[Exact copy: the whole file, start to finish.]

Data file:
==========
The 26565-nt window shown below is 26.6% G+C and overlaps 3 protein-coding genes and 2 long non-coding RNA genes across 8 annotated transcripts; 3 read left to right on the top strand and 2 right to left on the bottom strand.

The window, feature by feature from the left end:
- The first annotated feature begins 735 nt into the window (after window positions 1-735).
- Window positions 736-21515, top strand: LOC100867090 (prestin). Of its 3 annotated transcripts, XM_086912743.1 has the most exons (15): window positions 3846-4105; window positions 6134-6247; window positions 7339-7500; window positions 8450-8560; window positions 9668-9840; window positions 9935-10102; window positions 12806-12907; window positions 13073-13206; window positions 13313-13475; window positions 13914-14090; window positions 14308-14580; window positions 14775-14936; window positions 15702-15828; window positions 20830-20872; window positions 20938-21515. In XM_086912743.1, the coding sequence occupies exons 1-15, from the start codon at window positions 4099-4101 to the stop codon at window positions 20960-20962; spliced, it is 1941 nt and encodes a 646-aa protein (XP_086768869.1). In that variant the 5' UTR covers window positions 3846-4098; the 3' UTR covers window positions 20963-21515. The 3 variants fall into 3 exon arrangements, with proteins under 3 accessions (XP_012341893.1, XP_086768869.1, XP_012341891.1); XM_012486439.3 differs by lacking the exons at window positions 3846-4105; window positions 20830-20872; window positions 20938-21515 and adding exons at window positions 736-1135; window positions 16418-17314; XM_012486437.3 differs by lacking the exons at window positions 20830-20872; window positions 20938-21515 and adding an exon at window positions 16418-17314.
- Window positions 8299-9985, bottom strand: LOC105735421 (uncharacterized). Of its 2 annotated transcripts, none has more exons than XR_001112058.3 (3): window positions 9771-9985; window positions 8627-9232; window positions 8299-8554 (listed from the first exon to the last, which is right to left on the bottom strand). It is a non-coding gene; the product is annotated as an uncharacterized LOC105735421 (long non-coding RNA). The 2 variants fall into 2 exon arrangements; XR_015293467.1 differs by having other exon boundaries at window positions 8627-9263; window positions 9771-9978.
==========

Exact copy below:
The 26565-nt window shown below is 26.6% G+C and overlaps 3 protein-coding genes and 2 long non-coding RNA genes across 8 annotated transcripts; 3 read left to right on the top strand and 2 right to left on the bottom strand.

The window, feature by feature from the left end:
- The first annotated feature begins 735 nt into the window (after window positions 1-735).
- Window positions 736-21515, top strand: LOC100867090 (prestin). Of its 3 annotated transcripts, XM_086912743.1 has the most exons (15): window positions 3846-4105; window positions 6134-6247; window positions 7339-7500; window positions 8450-8560; window positions 9668-9840; window positions 9935-10102; window positions 12806-12907; window positions 13073-13206; window positions 13313-13475; window positions 13914-14090; window positions 14308-14580; window positions 14775-14936; window positions 15702-15828; window positions 20830-20872; window positions 20938-21515. In XM_086912743.1, the coding sequence occupies exons 1-15, from the start codon at window positions 4099-4101 to the stop codon at window positions 20960-20962; spliced, it is 1941 nt and encodes a 646-aa protein (XP_086768869.1). In that variant the 5' UTR covers window positions 3846-4098; the 3' UTR covers window positions 20963-21515. The 3 variants fall into 3 exon arrangements, with proteins under 3 accessions (XP_012341893.1, XP_086768869.1, XP_012341891.1); XM_012486439.3 differs by lacking the exons at window positions 3846-4105; window positions 20830-20872; window positions 20938-21515 and adding exons at window positions 736-1135; window positions 16418-17314; XM_012486437.3 differs by lacking the exons at window positions 20830-20872; window positions 20938-21515 and adding an exon at window positions 16418-17314.
- Window positions 8299-9985, bottom strand: LOC105735421 (uncharacterized). Of its 2 annotated transcripts, none has more exons than XR_001112058.3 (3): window positions 9771-9985; window positions 8627-9232; window positions 8299-8554 (listed from the first exon to the last, which is right to left on the bottom strand). It is a non-coding gene; the product is annotated as an uncharacterized LOC105735421 (long non-coding RNA). The 2 variants fall into 2 exon arrangements; XR_015293467.1 differs by having other exon boundaries at window positions 8627-9263; window positions 9771-9978.